In the second paragraph of Michael Dorland’s introductory essay to The Cultural Industries in Canada: Problems, Policies and Prospects (the three p’s listed in fitting order), he proclaims, “It has been Canada’s geographical fate to be located in the northerly half of North America, alongside the United States, whose […] rise to global pre-eminence [has] affected Canada in myriad and complex ways” (1996, ix). Undeniably, the cinematic output of our neighbours to the South have not only overwhelmed the Canadian cultural presence in cinema (and television, for that matter, although we don’t seem to be doing quite so badly when it comes to music), but also our nation’s approach to how we produce our own films.
It seems, however, when we consider this issue that the majority of what’s written is focused primarily on the effect of American influence on English-speaking Canada, whereas the concerns of Quebecois and Inuit audiences is rarely, if at all, mentioned or fully explored. That’s not to say that I think either of those identities aren’t also similarly in harm’s way of cultural obliteration, but that the little I know about either at least seems to hint at a somewhat healthier, more hopeful picture. Granted, while I know somewhat more about Quebecois cinema than I do about films from high up North, it’s easy to don somewhat rose coloured glasses as to the potential inherent in both areas when one considers the international attention and acclaim given to films like The Barbarian Invasions and Atanarjuat: The Fast Runner. As English-speaking Canadians, we have the least resistance and cultural protection against American cinema – unlike much of Europe, we’re not even protected by the additional filter of a difference in language.
What I found most intriguing about Ted Magder’s Film and Video Production was his summation of the Canadian film industry as, “an industry with two faces” (1996, 174). Even we refer most often to the indigenous Canadian film identity in self-effacing reference to Katherine Monk’s book-length study, Weird Sex and Snowshoes, and that part of the industry bears very little in common with the other face of it as described by Magder as one, “tanned by the California sunshine, […] eager and able to exploit the international marketplace […] Canadian only by virtue of the workers they employ” (1996, 174). The notion of Canadian films as difficult, dull, and dreary in contrast with the more exciting and vibrant American counterpart is one that Canadians ourselves propagate in some of our own productions – when producing something more in line with the American model, we most often disguise our cities and scenery as belonging elsewhere. Our America is more beautiful than theirs (not to mention far cheaper to film in).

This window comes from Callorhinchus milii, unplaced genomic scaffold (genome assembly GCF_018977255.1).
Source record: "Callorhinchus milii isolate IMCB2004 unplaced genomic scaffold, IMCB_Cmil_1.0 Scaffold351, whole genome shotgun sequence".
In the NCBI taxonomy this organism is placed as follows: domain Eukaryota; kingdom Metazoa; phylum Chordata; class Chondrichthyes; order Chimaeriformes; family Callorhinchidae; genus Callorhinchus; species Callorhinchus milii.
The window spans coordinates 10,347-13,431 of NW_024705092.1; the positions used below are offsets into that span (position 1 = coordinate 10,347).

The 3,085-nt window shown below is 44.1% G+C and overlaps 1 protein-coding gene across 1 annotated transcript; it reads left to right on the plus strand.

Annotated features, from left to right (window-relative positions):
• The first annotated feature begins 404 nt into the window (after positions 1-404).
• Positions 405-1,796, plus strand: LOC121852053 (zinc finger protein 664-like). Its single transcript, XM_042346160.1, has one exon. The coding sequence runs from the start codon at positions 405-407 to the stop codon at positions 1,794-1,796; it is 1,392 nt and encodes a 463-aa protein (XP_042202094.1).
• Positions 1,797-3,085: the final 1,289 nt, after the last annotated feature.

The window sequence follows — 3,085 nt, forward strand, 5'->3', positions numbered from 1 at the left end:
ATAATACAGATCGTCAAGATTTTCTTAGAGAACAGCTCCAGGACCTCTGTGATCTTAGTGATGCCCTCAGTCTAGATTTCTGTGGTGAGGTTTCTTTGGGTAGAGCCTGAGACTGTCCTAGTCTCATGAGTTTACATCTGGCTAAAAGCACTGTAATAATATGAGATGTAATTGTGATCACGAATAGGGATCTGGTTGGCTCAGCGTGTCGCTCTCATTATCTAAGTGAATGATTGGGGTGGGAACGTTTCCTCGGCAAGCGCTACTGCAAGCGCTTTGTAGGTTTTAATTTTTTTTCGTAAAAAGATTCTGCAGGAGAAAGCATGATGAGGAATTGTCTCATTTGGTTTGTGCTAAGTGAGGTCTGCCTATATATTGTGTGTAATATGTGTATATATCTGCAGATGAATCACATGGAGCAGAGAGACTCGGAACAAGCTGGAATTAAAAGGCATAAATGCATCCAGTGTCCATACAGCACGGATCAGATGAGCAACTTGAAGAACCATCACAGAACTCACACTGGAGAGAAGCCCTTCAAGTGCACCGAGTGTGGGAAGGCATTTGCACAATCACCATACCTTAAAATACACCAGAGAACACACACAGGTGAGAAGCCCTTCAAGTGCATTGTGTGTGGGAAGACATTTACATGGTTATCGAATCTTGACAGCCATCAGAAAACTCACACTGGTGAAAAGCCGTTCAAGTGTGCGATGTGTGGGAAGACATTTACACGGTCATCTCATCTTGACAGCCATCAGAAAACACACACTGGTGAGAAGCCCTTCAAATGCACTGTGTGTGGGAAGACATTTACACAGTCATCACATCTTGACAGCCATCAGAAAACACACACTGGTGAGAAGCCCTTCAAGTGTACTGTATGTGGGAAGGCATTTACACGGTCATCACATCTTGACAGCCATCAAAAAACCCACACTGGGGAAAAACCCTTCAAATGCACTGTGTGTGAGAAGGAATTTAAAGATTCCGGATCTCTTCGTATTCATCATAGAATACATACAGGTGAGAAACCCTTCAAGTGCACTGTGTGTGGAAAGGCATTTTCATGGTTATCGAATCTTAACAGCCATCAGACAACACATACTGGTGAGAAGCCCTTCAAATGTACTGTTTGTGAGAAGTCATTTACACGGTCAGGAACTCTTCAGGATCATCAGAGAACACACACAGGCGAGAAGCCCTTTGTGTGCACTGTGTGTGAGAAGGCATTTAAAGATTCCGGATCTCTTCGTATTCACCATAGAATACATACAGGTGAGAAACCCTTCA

Considering Erik Canuel’s Bon Cop, Bad Cop in this light reveals a film so American in execution that it feels as though it’s merely masquerading as Canadian. Sure, the language jokes wouldn’t particularly work quite so effectively with audiences below the border (although I’ve always wondered just what a good ole boy in the Southern States thinks of Quebec), but the interweaving of the hockey-based subplot feels splashed on in such broad strokes that it comes off as national caricature put together by an outsider as opposed to an actual Canadian.
Bon Cop seems about as accurate a portrayal of a Canadian audience member as Telefilm’s notion that the best approach to expanding Canada’s cultural presence in our own country is through our cell phones and web connections. If Telefilm has consistently failed for so long in getting Canadian audiences into theatres or to tune into certain television channels at certain times, I’m not sure how likely it is that we as a national audience will be prone to clicking on a download link instead either. It seems that first “p” in Dorland’s title is still in the lead.